All credit to Buchan, she does make you want to read on and find out, and her depiction of some of the characters emotions and thoughts is well worked out, and convincing. She's also a mistress of describing suburban middle-class life, in London and in the shires. However, I have to say that the book didn't entirely work for me. I couldn't believe, for example, that Prue, who had seemingly been happy in her marriage, would have an affair with such little guilt, embracing not only passion but 'the power of selfishness' (as she puts it) quite cheerfully. I was never entirely clear what the big attraction - apart from sex - was between her and Jamie, and why she fell for him so much. I also found the constant comparisons between Prue and Joan of Arc rather pretentious and inappropriate: Joan was a religious visionary who believed she was working for God - this is not the same as giving in to an all-consuming physical passion for another woman's husband. Bearing in mind Jamie's relationship to Prue Racine's Phaedra would have been a much better comparison; but Ms Buchan probably assumed most of her readers wouldn't have known this character. I felt that both Prue and Jamie would have felt a lot more guilt over deceiving their partners. The partners themselves I found a little hard to believe in. Max was interesting though I found it hard to quite make him out - did he really love his wife, and was Buchan implying his troubled childhood had emotionally damaged him? - and I didn't believe he would have acted as he did towards Violet's nanny, Emmy. And Violet came across as an almost stereotypically nasty career woman with her lack of maternal feelings and constant self-centredness, though there were moments when one felt sorry for her (I also didn't believe in her name - how many high-flying career women in their thirties are called Violet these days?). And I agree with Roman Clodia that the subplot with the nanny seemed a bit unnecessary. The rather olde-worlde atmosphere of the village felt slightly dated too, though I suppose it made an effective ironic background for Prue's passions.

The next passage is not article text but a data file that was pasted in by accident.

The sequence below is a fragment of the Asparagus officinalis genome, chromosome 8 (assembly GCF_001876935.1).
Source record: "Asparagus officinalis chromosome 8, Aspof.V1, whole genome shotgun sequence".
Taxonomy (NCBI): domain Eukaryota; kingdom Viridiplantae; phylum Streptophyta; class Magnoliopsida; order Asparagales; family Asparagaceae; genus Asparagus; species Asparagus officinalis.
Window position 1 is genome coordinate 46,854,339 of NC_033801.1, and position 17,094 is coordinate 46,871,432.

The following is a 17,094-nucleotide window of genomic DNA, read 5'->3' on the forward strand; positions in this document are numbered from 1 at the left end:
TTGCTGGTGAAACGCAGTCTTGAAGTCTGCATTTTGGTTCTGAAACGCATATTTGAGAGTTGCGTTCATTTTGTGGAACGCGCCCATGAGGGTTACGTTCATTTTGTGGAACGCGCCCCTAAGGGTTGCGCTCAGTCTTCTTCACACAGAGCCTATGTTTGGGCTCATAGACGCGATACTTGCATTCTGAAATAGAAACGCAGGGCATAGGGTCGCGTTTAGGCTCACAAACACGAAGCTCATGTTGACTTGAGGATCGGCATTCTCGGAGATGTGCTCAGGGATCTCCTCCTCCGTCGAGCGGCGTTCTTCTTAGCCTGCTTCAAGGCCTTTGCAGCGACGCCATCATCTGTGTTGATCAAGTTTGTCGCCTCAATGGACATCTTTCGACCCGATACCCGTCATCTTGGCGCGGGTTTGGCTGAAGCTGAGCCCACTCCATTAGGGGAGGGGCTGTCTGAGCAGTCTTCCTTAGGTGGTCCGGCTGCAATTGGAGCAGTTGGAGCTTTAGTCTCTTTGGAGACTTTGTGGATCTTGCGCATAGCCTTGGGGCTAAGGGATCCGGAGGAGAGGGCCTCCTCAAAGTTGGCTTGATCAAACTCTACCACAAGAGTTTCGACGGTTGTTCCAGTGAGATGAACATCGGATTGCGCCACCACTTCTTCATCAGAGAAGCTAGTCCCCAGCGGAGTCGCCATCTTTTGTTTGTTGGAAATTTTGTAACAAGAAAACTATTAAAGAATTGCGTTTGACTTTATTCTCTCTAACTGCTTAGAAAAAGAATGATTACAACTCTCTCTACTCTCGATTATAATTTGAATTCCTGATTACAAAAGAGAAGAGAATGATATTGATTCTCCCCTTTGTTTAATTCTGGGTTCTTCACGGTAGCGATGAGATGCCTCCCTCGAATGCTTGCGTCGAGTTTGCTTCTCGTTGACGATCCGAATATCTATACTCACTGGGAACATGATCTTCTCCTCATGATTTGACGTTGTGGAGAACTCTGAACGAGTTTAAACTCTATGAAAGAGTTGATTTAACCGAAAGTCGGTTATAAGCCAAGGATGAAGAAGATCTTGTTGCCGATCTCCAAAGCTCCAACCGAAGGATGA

All in all, a perfectly pleasant light read, and I found the ending quite moving, but this novel is not the profound examination of human nature that it may seem to be from the opening pages.
I didn't much care for the choice of Lesley Duncan as narrator. I thought her voice too unvaried and lacking the strength required to hold my attention properly. I love talking books, but in order for them to have an impact on me, the right narrator must be chosen. Unfortunately, in this case, it wasn't to be.
I liked Prue and her lover James, but felt that there was an awful lot of padding that detracted from this central interest. So Prue is rather oddly writing a biography of Joan of Arc even though she has no training or education for doing this, and the book has long, extended discursions about Joan, who is supposed to be a model of the woman who follows her passions.
Similarly, the sub-story of Emmy, James' nanny was unnecessary. And the respective spouses, Max and Violet, were represented very cruelly. By making them so unnattractive, especially Violet who ticks every box of the bitchy career woman, any moral ambiguity over the issue of adultery was wiped out and the only question was how on earth did poor Prue and James ever manage to stick with their partners in the first place.
So this could have been far better than it was: tauter, more focused, and with a more generous view of people's vulnerabilitities, rather than the forced and unambiguous 'good' and 'bad' characters that we are left with.